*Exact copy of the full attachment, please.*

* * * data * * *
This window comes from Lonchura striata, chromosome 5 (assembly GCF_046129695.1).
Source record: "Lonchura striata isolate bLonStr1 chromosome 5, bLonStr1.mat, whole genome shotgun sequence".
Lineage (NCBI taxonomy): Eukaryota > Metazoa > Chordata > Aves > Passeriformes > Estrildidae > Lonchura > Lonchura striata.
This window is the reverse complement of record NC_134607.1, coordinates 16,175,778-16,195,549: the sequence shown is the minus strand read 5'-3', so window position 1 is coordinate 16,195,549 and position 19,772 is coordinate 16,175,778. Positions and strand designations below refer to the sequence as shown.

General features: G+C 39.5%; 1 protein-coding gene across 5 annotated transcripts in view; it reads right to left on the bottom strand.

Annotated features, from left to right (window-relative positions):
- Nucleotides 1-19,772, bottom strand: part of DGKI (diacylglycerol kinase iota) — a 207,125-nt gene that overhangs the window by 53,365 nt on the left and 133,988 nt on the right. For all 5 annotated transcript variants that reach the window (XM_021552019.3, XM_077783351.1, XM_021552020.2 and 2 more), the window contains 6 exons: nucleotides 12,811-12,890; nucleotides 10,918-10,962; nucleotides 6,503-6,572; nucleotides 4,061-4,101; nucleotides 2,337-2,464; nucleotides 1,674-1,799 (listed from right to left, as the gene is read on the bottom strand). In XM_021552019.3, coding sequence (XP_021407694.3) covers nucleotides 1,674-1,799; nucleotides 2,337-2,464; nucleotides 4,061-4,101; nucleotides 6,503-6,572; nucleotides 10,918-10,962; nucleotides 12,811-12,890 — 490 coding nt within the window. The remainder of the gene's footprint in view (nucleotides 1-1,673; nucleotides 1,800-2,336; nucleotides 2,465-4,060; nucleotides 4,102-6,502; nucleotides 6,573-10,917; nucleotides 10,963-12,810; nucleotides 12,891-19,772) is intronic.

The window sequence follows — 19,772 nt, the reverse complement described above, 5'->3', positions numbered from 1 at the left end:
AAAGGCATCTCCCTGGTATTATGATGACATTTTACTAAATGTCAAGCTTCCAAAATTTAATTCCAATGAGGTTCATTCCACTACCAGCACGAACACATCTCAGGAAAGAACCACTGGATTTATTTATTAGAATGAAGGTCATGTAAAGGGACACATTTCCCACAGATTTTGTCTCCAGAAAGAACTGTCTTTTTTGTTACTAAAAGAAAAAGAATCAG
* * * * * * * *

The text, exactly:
This window comes from Lonchura striata, chromosome 5 (assembly GCF_046129695.1).
Source record: "Lonchura striata isolate bLonStr1 chromosome 5, bLonStr1.mat, whole genome shotgun sequence".
Lineage (NCBI taxonomy): Eukaryota > Metazoa > Chordata > Aves > Passeriformes > Estrildidae > Lonchura > Lonchura striata.
This window is the reverse complement of record NC_134607.1, coordinates 16,175,778-16,195,549: the sequence shown is the minus strand read 5'-3', so window position 1 is coordinate 16,195,549 and position 19,772 is coordinate 16,175,778. Positions and strand designations below refer to the sequence as shown.

General features: G+C 39.5%; 1 protein-coding gene across 5 annotated transcripts in view; it reads right to left on the bottom strand.

Annotated features, from left to right (window-relative positions):
- Nucleotides 1-19,772, bottom strand: part of DGKI (diacylglycerol kinase iota) — a 207,125-nt gene that overhangs the window by 53,365 nt on the left and 133,988 nt on the right. For all 5 annotated transcript variants that reach the window (XM_021552019.3, XM_077783351.1, XM_021552020.2 and 2 more), the window contains 6 exons: nucleotides 12,811-12,890; nucleotides 10,918-10,962; nucleotides 6,503-6,572; nucleotides 4,061-4,101; nucleotides 2,337-2,464; nucleotides 1,674-1,799 (listed from right to left, as the gene is read on the bottom strand). In XM_021552019.3, coding sequence (XP_021407694.3) covers nucleotides 1,674-1,799; nucleotides 2,337-2,464; nucleotides 4,061-4,101; nucleotides 6,503-6,572; nucleotides 10,918-10,962; nucleotides 12,811-12,890 — 490 coding nt within the window. The remainder of the gene's footprint in view (nucleotides 1-1,673; nucleotides 1,800-2,336; nucleotides 2,465-4,060; nucleotides 4,102-6,502; nucleotides 6,573-10,917; nucleotides 10,963-12,810; nucleotides 12,891-19,772) is intronic.

The window sequence follows — 19,772 nt, the reverse complement described above, 5'->3', positions numbered from 1 at the left end:
AAAGGCATCTCCCTGGTATTATGATGACATTTTACTAAATGTCAAGCTTCCAAAATTTAATTCCAATGAGGTTCATTCCACTACCAGCACGAACACATCTCAGGAAAGAACCACTGGATTTATTTATTAGAATGAAGGTCATGTAAAGGGACACATTTCCCACAGATTTTGTCTCCAGAAAGAACTGTCTTTTTTGTTACTAAAAGAAAAAGAATCAG